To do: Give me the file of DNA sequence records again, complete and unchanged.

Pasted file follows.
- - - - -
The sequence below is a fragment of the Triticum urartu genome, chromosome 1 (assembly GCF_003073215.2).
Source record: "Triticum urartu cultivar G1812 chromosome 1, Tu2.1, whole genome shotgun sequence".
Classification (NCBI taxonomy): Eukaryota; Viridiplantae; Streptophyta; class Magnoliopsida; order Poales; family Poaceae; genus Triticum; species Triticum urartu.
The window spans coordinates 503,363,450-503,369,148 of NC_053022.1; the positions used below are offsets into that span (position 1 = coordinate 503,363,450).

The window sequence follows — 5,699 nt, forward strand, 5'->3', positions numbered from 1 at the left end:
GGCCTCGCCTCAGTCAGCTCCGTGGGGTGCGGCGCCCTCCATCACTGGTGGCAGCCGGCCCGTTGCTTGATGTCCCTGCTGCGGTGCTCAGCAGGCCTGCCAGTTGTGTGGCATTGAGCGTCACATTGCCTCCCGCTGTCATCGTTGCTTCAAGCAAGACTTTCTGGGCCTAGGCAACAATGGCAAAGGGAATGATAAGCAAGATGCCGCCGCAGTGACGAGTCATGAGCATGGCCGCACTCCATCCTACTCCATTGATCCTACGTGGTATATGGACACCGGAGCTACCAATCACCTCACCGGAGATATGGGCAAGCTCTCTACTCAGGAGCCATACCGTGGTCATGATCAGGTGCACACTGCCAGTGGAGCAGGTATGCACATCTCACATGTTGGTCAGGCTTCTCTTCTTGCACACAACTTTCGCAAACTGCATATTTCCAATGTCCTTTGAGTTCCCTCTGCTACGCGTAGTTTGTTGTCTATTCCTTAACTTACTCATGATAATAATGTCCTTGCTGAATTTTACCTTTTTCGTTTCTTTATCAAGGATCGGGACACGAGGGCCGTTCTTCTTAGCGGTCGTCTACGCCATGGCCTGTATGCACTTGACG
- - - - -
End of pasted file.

The sequence below is a fragment of the Triticum urartu genome, chromosome 1 (assembly GCF_003073215.2).
Source record: "Triticum urartu cultivar G1812 chromosome 1, Tu2.1, whole genome shotgun sequence".
Classification (NCBI taxonomy): Eukaryota; Viridiplantae; Streptophyta; class Magnoliopsida; order Poales; family Poaceae; genus Triticum; species Triticum urartu.
The window spans coordinates 503,363,450-503,369,148 of NC_053022.1; the positions used below are offsets into that span (position 1 = coordinate 503,363,450).

The window sequence follows — 5,699 nt, forward strand, 5'->3', positions numbered from 1 at the left end:
GGCCTCGCCTCAGTCAGCTCCGTGGGGTGCGGCGCCCTCCATCACTGGTGGCAGCCGGCCCGTTGCTTGATGTCCCTGCTGCGGTGCTCAGCAGGCCTGCCAGTTGTGTGGCATTGAGCGTCACATTGCCTCCCGCTGTCATCGTTGCTTCAAGCAAGACTTTCTGGGCCTAGGCAACAATGGCAAAGGGAATGATAAGCAAGATGCCGCCGCAGTGACGAGTCATGAGCATGGCCGCACTCCATCCTACTCCATTGATCCTACGTGGTATATGGACACCGGAGCTACCAATCACCTCACCGGAGATATGGGCAAGCTCTCTACTCAGGAGCCATACCGTGGTCATGATCAGGTGCACACTGCCAGTGGAGCAGGTATGCACATCTCACATGTTGGTCAGGCTTCTCTTCTTGCACACAACTTTCGCAAACTGCATATTTCCAATGTCCTTTGAGTTCCCTCTGCTACGCGTAGTTTGTTGTCTATTCCTTAACTTACTCATGATAATAATGTCCTTGCTGAATTTTACCTTTTTCGTTTCTTTATCAAGGATCGGGACACGAGGGCCGTTCTTCTTAGCGGTCGTCTACGCCATGGCCTGTATGCACTTGACG